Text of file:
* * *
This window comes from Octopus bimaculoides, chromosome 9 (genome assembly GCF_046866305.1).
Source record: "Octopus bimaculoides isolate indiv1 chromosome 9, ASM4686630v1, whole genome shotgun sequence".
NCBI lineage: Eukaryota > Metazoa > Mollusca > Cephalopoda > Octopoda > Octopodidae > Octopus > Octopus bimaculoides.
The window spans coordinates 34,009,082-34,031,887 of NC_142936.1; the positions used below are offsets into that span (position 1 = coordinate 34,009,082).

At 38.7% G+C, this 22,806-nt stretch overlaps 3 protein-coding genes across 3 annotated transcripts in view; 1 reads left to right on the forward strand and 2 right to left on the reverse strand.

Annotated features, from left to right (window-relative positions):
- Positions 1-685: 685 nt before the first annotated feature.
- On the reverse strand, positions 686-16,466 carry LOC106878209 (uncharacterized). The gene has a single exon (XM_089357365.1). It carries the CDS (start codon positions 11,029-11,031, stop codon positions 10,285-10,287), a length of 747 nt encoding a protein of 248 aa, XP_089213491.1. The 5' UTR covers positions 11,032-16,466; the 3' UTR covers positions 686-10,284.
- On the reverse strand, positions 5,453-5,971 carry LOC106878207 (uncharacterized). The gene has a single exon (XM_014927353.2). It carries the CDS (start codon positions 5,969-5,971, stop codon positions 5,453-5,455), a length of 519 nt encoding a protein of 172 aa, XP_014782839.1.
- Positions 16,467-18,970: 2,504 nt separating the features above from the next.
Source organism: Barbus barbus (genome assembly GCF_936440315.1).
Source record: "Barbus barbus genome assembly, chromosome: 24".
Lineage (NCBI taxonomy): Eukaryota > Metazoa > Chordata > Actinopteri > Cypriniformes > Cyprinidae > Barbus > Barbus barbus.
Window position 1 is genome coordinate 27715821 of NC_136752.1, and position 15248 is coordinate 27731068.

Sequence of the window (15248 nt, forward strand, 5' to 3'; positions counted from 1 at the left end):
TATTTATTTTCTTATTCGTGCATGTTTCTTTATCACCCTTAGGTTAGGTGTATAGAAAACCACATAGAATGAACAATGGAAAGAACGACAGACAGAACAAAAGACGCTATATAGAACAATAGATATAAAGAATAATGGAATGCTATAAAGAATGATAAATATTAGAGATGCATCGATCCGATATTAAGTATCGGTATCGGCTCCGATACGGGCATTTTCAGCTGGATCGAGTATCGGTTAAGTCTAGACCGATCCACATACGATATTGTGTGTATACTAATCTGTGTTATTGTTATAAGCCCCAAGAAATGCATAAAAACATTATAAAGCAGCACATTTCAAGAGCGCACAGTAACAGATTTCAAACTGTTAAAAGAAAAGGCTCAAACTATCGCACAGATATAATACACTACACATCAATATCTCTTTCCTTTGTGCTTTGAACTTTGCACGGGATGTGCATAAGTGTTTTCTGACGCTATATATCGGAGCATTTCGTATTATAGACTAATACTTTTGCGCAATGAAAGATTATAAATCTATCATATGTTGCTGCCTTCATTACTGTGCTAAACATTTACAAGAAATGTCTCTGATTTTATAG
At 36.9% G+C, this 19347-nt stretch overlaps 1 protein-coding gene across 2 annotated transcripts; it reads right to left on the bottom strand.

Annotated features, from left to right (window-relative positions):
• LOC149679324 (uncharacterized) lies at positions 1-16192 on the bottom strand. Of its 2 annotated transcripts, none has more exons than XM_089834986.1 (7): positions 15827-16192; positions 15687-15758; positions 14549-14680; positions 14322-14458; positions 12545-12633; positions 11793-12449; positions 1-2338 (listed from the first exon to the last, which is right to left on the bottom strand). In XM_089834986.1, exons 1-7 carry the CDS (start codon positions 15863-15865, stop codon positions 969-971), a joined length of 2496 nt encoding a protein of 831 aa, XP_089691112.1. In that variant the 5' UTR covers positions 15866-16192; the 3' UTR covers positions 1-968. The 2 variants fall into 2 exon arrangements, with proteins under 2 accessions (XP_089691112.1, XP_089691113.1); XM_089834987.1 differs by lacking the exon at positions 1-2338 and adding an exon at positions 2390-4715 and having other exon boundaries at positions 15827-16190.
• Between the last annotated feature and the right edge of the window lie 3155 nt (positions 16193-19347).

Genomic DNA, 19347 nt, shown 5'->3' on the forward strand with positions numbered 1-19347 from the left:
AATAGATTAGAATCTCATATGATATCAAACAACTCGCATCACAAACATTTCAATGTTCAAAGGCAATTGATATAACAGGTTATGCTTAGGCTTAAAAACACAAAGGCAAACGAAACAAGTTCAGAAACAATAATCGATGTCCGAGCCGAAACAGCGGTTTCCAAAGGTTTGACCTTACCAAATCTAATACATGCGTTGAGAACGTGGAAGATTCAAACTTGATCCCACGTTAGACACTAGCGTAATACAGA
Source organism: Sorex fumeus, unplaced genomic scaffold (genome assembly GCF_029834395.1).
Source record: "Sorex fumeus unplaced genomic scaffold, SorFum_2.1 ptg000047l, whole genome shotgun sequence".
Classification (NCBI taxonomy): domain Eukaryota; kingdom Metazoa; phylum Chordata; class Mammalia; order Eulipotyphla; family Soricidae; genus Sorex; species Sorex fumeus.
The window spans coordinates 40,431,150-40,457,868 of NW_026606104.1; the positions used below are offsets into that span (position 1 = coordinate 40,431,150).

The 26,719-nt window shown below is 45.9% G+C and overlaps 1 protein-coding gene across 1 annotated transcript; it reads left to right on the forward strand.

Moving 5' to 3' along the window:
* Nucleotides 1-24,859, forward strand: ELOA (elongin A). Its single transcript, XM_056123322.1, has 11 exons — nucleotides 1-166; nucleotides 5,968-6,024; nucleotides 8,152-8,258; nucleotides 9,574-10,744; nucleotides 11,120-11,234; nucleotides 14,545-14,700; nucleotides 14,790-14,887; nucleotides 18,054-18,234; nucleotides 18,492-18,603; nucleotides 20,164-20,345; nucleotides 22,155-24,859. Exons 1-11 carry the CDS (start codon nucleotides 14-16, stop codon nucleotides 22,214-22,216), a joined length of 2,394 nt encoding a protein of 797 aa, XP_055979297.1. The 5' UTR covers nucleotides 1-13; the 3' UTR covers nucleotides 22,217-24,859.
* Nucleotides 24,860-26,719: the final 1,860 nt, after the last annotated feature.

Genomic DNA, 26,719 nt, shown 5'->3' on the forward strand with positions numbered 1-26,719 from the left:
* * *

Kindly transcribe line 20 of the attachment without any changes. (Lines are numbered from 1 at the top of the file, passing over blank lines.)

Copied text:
• Between the last annotated feature and the right edge of the window lie 3155 nt (positions 16193-19347).